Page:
Chief-editor prosecuted under Article 258

Mr. Kim Quoc Hoa, former chief-editor of the Nguoi Cao Tuoi [the Elderly], has just been prosecuted for “abusing democratic freedoms to infringe upon the State’s interests, the legitimate rights and interests of organizations and/or citizens” under Article 258 of the Vietnamese Penal Code, two months after he was removed from his post.

The Investigative Body of the Vietnam Ministry of Public Security on Monday (May 11, 2015) announced its decision to initiate criminal proceedings against Mr. Kim Quoc Hoa as the accused and to search his residence.

The police investigators accused him of “publishing and allowing [the newspaper] to publish some articles with false contents that badly affect the prestige of some organizations and citizens,” and this constitutes the violation of Article 258 of the Vietnamese Penal Code, they said.

Had there not been a sudden inspection by the Ministry of Information and Communication, Mr. Kim Quoc Hoa may have been granted an award for his efforts to fight corruption.

Had there not been a sudden inspection by the Ministry of Information and Communication, Mr. Kim Quoc Hoa may have been granted an award for his efforts to fight corruption.

Mr. Kim Quoc Hoa (b. 1945) used to serve in the Northern Vietnam’s military in the war before he became a journalist. During his journalistic career, he was editor-in-chief for several newspapers in Vietnam, of which, the Nguoi Cao Tuoi is the most well-known one. Led by Kim Quoc Hoa since 2007 until his removal in March, the Nguoi Cao Tuoi is known as one of the most vocal and straightforward newspapers in Vietnam in fighting corruption.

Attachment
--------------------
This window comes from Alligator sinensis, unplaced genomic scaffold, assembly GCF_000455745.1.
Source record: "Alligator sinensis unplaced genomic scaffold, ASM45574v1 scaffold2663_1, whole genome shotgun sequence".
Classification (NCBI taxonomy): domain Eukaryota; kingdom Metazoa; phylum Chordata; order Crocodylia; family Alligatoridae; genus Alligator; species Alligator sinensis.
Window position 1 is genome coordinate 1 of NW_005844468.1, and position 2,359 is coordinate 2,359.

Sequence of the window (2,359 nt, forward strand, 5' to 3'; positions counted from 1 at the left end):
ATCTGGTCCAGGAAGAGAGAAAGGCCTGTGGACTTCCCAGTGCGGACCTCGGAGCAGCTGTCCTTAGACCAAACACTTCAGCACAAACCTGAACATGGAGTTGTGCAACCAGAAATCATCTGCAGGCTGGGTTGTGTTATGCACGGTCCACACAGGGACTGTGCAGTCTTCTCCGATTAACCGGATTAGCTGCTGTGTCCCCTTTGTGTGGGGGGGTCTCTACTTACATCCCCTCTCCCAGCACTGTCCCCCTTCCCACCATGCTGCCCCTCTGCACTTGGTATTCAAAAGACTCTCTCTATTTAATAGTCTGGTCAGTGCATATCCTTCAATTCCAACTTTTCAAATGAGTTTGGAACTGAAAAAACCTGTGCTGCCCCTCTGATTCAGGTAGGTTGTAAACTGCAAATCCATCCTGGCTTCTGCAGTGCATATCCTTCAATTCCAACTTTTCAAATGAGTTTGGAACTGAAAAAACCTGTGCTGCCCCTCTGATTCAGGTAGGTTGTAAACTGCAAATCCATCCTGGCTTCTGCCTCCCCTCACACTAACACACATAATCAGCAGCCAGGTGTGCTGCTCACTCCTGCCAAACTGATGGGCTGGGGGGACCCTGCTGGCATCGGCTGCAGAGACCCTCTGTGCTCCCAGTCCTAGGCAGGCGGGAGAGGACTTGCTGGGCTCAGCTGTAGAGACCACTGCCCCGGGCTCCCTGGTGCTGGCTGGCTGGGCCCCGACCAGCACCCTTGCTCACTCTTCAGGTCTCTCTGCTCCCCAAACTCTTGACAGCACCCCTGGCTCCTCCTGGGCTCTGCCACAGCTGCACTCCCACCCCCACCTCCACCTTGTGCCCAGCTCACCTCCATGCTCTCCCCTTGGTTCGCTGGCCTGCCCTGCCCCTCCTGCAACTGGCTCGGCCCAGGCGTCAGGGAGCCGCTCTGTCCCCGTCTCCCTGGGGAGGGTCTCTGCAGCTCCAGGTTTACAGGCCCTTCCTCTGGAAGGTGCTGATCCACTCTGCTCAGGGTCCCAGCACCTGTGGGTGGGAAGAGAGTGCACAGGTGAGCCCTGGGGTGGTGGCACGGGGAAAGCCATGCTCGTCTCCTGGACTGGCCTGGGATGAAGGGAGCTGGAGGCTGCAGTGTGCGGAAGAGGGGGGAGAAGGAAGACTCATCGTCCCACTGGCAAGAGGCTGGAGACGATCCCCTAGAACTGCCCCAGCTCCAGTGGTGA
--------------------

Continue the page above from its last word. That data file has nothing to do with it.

Writer Vo Thi Hao, in an article for the RFA, quoted a document signed by the head of the Vietnamese Elderly Association as praising Kim Quoc Hoa and his newspaper for their anti-corruption coverage, “Within just eight years, from 2007 to 2014, the newspaper exposed more than 2,500 cases of corruption and wrongdoings from the grass-root level upward.”

Some of the most widely-known cases revealed by the Nguoi Cao Tuoi included the sex scandal of Nguyen Truong To, a high-rank official, in 2009. Nguyen Truong To, then party chief and chairman of the Ha Giang People’s committee, had sexual intercourse with some high school students, and some of his naked photos were even spread on the Internet. The scandal was a harsh blow on the image of communist officials in Vietnam, who, under the Party’s line, always must portray themselves as decent people living a moral life.

The most recent case of corruption that the Nguoi Cao Tuoi reported on involved the “inexplicable assets” owned by Tran Van Truyen, former chief government inspector. Following the newspaper’s coverage of the case in 2014, the Vietnamese Elderly Association in early this year was about to nominate Mr. Kim Quoc Hoa for an award of merit.

However, a sudden inspection by the Ministry of Information and Communication discovered some alleged “wrongdoings” committed by the newspaper between January 2013 and October 2014, and then the police were sent in. Mr. Kim Quoc Hoa was removed from his post on March 12, 2015.